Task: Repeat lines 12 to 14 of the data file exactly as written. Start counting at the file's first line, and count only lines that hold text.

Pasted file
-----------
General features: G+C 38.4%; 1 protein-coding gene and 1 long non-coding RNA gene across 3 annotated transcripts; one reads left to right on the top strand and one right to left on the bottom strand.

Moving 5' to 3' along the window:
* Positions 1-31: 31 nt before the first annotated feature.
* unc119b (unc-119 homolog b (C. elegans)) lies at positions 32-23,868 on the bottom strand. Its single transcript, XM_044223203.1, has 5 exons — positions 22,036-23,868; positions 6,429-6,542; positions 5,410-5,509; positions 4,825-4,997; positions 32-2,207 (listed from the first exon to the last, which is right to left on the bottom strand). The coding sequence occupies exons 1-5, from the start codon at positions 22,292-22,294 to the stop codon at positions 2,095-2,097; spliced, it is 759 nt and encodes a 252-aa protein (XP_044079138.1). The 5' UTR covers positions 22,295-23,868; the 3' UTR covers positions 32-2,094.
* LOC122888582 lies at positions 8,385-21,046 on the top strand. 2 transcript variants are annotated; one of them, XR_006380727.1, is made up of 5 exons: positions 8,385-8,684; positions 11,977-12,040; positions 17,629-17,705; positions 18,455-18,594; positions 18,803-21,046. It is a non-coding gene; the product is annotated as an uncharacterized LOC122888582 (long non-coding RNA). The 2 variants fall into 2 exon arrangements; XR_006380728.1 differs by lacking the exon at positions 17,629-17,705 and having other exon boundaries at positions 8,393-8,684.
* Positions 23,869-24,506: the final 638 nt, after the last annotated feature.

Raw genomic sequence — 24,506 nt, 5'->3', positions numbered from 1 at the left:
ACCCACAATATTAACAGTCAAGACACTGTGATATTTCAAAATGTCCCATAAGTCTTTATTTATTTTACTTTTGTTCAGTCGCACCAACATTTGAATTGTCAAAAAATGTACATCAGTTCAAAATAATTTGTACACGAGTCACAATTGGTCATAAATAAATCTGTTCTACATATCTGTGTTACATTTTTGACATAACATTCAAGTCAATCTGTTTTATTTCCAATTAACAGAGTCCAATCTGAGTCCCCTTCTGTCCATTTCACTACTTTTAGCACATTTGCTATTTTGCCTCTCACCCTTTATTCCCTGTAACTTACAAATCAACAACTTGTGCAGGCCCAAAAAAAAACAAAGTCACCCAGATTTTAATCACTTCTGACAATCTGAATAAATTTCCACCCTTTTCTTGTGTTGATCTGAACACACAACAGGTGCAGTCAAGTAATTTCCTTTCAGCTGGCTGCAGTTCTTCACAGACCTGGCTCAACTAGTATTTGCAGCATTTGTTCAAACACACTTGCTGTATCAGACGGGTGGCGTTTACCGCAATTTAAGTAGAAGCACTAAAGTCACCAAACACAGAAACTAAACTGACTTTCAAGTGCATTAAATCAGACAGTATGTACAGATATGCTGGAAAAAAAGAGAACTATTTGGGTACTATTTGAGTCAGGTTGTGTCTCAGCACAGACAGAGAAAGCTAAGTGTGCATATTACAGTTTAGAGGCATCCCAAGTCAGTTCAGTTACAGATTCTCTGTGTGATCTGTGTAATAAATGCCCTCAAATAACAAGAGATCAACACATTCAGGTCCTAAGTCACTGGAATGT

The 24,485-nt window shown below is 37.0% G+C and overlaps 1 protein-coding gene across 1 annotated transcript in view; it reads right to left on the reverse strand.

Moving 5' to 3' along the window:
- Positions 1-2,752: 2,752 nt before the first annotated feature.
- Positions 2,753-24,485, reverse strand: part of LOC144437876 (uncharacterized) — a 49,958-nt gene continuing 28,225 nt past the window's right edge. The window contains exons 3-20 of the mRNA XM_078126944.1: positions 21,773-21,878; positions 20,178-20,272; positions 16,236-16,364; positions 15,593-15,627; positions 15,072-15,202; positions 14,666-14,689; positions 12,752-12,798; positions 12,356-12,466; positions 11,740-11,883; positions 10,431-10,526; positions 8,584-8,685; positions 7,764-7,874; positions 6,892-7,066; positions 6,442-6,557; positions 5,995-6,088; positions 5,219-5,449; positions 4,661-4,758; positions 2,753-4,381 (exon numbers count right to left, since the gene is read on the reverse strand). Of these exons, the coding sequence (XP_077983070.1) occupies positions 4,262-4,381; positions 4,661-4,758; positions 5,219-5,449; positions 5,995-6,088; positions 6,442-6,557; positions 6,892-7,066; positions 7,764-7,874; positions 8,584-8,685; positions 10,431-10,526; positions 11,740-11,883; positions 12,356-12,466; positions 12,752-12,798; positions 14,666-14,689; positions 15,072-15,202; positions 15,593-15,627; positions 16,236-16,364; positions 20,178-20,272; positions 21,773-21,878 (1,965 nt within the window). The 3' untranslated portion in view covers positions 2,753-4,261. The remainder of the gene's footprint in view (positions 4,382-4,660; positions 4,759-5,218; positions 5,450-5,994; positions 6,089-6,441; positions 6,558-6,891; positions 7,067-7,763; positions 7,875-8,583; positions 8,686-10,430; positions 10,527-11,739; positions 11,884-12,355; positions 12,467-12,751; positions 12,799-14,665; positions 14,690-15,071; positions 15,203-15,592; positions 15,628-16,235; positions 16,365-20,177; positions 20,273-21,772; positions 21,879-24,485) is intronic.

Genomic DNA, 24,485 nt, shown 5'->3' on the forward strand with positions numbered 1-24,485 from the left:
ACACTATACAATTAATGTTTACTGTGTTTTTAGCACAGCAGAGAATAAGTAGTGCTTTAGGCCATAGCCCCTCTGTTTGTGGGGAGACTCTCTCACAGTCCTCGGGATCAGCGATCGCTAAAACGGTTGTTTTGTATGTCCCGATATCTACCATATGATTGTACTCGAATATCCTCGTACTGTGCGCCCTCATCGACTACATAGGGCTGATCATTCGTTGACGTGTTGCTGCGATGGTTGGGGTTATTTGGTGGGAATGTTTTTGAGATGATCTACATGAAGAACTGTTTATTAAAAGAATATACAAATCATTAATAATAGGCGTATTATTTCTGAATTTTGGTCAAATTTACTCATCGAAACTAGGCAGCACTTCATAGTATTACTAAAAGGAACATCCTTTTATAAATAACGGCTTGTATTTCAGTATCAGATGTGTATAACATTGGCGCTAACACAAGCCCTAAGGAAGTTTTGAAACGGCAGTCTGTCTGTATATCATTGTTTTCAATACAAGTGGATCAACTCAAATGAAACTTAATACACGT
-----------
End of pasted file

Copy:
- Positions 2,753-24,485, reverse strand: part of LOC144437876 (uncharacterized) — a 49,958-nt gene continuing 28,225 nt past the window's right edge. The window contains exons 3-20 of the mRNA XM_078126944.1: positions 21,773-21,878; positions 20,178-20,272; positions 16,236-16,364; positions 15,593-15,627; positions 15,072-15,202; positions 14,666-14,689; positions 12,752-12,798; positions 12,356-12,466; positions 11,740-11,883; positions 10,431-10,526; positions 8,584-8,685; positions 7,764-7,874; positions 6,892-7,066; positions 6,442-6,557; positions 5,995-6,088; positions 5,219-5,449; positions 4,661-4,758; positions 2,753-4,381 (exon numbers count right to left, since the gene is read on the reverse strand). Of these exons, the coding sequence (XP_077983070.1) occupies positions 4,262-4,381; positions 4,661-4,758; positions 5,219-5,449; positions 5,995-6,088; positions 6,442-6,557; positions 6,892-7,066; positions 7,764-7,874; positions 8,584-8,685; positions 10,431-10,526; positions 11,740-11,883; positions 12,356-12,466; positions 12,752-12,798; positions 14,666-14,689; positions 15,072-15,202; positions 15,593-15,627; positions 16,236-16,364; positions 20,178-20,272; positions 21,773-21,878 (1,965 nt within the window). The 3' untranslated portion in view covers positions 2,753-4,261. The remainder of the gene's footprint in view (positions 4,382-4,660; positions 4,759-5,218; positions 5,450-5,994; positions 6,089-6,441; positions 6,558-6,891; positions 7,067-7,763; positions 7,875-8,583; positions 8,686-10,430; positions 10,527-11,739; positions 11,884-12,355; positions 12,467-12,751; positions 12,799-14,665; positions 14,690-15,071; positions 15,203-15,592; positions 15,628-16,235; positions 16,365-20,177; positions 20,273-21,772; positions 21,879-24,485) is intronic.

Genomic DNA, 24,485 nt, shown 5'->3' on the forward strand with positions numbered 1-24,485 from the left:
ACACTATACAATTAATGTTTACTGTGTTTTTAGCACAGCAGAGAATAAGTAGTGCTTTAGGCCATAGCCCCTCTGTTTGTGGGGAGACTCTCTCACAGTCCTCGGGATCAGCGATCGCTAAAACGGTTGTTTTGTATGTCCCGATATCTACCATATGATTGTACTCGAATATCCTCGTACTGTGCGCCCTCATCGACTACATAGGGCTGATCATTCGTTGACGTGTTGCTGCGATGGTTGGGGTTATTTGGTGGGAATGTTTTTGAGATGATCTACATGAAGAACTGTTTATTAAAAGAATATACAAATCATTAATAATAGGCGTATTATTTCTGAATTTTGGTCAAATTTACTCATCGAAACTAGGCAGCACTTCATAGTATTACTAAAAGGAACATCCTTTTATAAATAACGGCTTGTATTTCAGTATCAGATGTGTATAACATTGGCGCTAACACAAGCCCTAAGGAAGTTTTGAAACGGCAGTCTGTCTGTATATCATTGTTTTCAATACAAGTGGATCAACTCAAATGAAACTTAATACACGT